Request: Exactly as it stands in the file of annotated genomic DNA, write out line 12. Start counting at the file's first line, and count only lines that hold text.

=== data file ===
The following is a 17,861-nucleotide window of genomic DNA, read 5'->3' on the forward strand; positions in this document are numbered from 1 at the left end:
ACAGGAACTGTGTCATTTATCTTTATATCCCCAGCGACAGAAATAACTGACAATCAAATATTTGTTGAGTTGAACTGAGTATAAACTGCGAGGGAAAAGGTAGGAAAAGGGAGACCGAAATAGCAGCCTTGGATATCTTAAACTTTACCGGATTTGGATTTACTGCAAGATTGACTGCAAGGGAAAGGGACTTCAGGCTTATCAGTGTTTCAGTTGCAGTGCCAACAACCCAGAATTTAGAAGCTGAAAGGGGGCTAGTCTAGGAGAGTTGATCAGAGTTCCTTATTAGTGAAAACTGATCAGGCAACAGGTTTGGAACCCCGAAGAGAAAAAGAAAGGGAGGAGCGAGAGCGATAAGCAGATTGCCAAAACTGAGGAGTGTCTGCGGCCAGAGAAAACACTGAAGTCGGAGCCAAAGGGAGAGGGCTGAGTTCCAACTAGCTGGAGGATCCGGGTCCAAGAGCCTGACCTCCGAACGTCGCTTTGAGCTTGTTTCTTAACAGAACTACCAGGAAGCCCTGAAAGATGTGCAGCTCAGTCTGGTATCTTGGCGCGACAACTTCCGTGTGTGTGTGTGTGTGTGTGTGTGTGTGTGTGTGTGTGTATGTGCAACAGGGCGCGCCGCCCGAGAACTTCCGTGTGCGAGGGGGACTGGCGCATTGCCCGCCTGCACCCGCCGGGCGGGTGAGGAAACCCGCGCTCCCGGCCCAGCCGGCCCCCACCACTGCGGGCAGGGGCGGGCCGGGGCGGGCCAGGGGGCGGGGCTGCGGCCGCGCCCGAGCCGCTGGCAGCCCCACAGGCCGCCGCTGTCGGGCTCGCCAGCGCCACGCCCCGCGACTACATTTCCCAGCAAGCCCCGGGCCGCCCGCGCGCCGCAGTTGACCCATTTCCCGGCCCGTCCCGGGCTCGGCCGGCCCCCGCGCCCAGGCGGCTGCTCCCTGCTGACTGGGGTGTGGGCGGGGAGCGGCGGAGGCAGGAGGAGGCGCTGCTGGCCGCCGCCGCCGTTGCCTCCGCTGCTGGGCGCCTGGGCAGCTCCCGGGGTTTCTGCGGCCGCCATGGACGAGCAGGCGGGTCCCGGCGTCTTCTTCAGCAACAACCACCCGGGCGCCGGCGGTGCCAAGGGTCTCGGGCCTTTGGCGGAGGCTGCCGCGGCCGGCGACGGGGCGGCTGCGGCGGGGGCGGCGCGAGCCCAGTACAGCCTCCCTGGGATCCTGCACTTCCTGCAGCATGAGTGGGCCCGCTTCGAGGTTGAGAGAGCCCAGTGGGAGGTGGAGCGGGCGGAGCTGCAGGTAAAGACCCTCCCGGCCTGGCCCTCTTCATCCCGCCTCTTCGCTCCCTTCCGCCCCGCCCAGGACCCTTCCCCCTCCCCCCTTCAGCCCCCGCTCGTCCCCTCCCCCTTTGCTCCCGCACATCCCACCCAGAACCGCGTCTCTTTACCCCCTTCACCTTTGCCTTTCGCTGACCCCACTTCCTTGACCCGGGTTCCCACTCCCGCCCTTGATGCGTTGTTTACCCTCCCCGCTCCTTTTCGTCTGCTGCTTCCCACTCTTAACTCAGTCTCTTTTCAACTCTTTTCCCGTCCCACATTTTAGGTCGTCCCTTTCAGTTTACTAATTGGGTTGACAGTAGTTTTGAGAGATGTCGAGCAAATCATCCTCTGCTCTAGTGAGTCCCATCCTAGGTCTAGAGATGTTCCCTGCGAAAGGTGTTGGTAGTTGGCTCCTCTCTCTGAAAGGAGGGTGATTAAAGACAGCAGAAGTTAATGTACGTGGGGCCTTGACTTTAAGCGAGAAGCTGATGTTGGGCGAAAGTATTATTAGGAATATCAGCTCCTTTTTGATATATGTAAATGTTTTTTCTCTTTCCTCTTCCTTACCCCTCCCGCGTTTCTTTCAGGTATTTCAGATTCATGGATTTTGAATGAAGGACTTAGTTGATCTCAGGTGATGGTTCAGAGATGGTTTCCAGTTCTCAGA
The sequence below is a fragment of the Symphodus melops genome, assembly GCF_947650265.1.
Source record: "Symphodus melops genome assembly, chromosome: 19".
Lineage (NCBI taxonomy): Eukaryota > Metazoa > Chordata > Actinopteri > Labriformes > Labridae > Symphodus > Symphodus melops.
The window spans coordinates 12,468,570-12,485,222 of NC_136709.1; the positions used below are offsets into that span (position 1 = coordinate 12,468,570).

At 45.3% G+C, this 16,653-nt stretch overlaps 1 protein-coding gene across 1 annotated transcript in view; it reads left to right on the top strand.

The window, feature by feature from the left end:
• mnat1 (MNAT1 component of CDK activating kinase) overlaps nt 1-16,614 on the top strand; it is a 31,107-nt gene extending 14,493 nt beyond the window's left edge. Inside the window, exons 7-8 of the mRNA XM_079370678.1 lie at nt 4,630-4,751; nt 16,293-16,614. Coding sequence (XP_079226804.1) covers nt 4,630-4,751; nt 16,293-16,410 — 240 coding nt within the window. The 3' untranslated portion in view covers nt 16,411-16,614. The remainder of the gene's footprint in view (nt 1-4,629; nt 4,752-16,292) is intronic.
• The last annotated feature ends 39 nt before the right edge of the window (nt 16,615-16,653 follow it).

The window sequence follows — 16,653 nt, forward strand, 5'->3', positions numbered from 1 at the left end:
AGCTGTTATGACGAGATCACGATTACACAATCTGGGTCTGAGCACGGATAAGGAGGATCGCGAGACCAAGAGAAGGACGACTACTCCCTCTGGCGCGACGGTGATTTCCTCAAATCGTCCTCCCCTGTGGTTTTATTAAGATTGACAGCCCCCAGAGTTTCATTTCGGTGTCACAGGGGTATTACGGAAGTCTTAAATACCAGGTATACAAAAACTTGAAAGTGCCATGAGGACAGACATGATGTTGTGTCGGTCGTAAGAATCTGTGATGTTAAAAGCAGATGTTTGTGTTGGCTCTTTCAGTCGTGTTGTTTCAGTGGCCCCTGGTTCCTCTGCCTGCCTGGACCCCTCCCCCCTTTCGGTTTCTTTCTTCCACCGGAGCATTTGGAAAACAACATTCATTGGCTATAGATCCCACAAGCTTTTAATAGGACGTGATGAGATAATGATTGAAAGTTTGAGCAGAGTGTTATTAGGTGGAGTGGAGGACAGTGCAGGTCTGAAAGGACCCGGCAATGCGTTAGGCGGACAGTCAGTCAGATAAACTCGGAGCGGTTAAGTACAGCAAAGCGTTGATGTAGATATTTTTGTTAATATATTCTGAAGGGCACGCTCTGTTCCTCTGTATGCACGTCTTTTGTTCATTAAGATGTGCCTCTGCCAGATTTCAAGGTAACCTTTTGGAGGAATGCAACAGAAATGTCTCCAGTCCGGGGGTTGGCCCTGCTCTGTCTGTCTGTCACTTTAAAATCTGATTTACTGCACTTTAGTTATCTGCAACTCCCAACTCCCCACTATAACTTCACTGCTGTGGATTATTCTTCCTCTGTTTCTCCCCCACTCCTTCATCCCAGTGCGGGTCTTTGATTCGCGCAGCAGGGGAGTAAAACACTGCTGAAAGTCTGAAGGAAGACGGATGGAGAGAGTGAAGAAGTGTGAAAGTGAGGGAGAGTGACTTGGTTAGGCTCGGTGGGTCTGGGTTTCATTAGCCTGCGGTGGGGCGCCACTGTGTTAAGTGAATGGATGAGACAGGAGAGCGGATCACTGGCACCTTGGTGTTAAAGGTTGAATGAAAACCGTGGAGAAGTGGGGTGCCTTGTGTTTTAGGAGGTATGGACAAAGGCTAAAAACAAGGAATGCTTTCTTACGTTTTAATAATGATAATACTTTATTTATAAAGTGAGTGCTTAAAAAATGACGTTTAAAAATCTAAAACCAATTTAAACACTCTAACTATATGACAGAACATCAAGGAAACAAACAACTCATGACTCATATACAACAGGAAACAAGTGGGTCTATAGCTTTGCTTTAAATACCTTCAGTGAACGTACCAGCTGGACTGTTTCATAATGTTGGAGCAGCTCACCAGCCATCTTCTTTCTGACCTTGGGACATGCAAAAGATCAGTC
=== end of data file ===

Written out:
AGCTGTTATGACGAGATCACGATTACACAATCTGGGTCTGAGCACGGATAAGGAGGATCGCGAGACCAAGAGAAGGACGACTACTCCCTCTGGCGCGACGGTGATTTCCTCAAATCGTCCTCCCCTGTGGTTTTATTAAGATTGACAGCCCCCAGAGTTTCATTTCGGTGTCACAGGGGTATTACGGAAGTCTTAAATACCAGGTATACAAAAACTTGAAAGTGCCATGAGGACAGACATGATGTTGTGTCGGTCGTAAGAATCTGTGATGTTAAAAGCAGATGTTTGTGTTGGCTCTTTCAGTCGTGTTGTTTCAGTGGCCCCTGGTTCCTCTGCCTGCCTGGACCCCTCCCCCCTTTCGGTTTCTTTCTTCCACCGGAGCATTTGGAAAACAACATTCATTGGCTATAGATCCCACAAGCTTTTAATAGGACGTGATGAGATAATGATTGAAAGTTTGAGCAGAGTGTTATTAGGTGGAGTGGAGGACAGTGCAGGTCTGAAAGGACCCGGCAATGCGTTAGGCGGACAGTCAGTCAGATAAACTCGGAGCGGTTAAGTACAGCAAAGCGTTGATGTAGATATTTTTGTTAATATATTCTGAAGGGCACGCTCTGTTCCTCTGTATGCACGTCTTTTGTTCATTAAGATGTGCCTCTGCCAGATTTCAAGGTAACCTTTTGGAGGAATGCAACAGAAATGTCTCCAGTCCGGGGGTTGGCCCTGCTCTGTCTGTCTGTCACTTTAAAATCTGATTTACTGCACTTTAGTTATCTGCAACTCCCAACTCCCCACTATAACTTCACTGCTGTGGATTATTCTTCCTCTGTTTCTCCCCCACTCCTTCATCCCAGTGCGGGTCTTTGATTCGCGCAGCAGGGGAGTAAAACACTGCTGAAAGTCTGAAGGAAGACGGATGGAGAGAGTGAAGAAGTGTGAAAGTGAGGGAGAGTGACTTGGTTAGGCTCGGTGGGTCTGGGTTTCATTAGCCTGCGGTGGGGCGCCACTGTGTTAAGTGAATGGATGAGACAGGAGAGCGGATCACTGGCACCTTGGTGTTAAAGGTTGAATGAAAACCGTGGAGAAGTGGGGTGCCTTGTGTTTTAGGAGGTATGGACAAAGGCTAAAAACAAGGAATGCTTTCTTACGTTTTAATAATGATAATACTTTATTTATAAAGTGAGTGCTTAAAAAATGACGTTTAAAAATCTAAAACCAATTTAAACACTCTAACTATATGACAGAACATCAAGGAAACAAACAACTCATGACTCATATACAACAGGAAACAAGTGGGTCTATAGCTTTGCTTTAAATACCTTCAGTGAACGTACCAGCTGGACTGTTTCATAATGTTGGAGCAGCTCACCAGCCATCTTCTTTCTGACCTTGGGACATGCAAAAGATCAGTC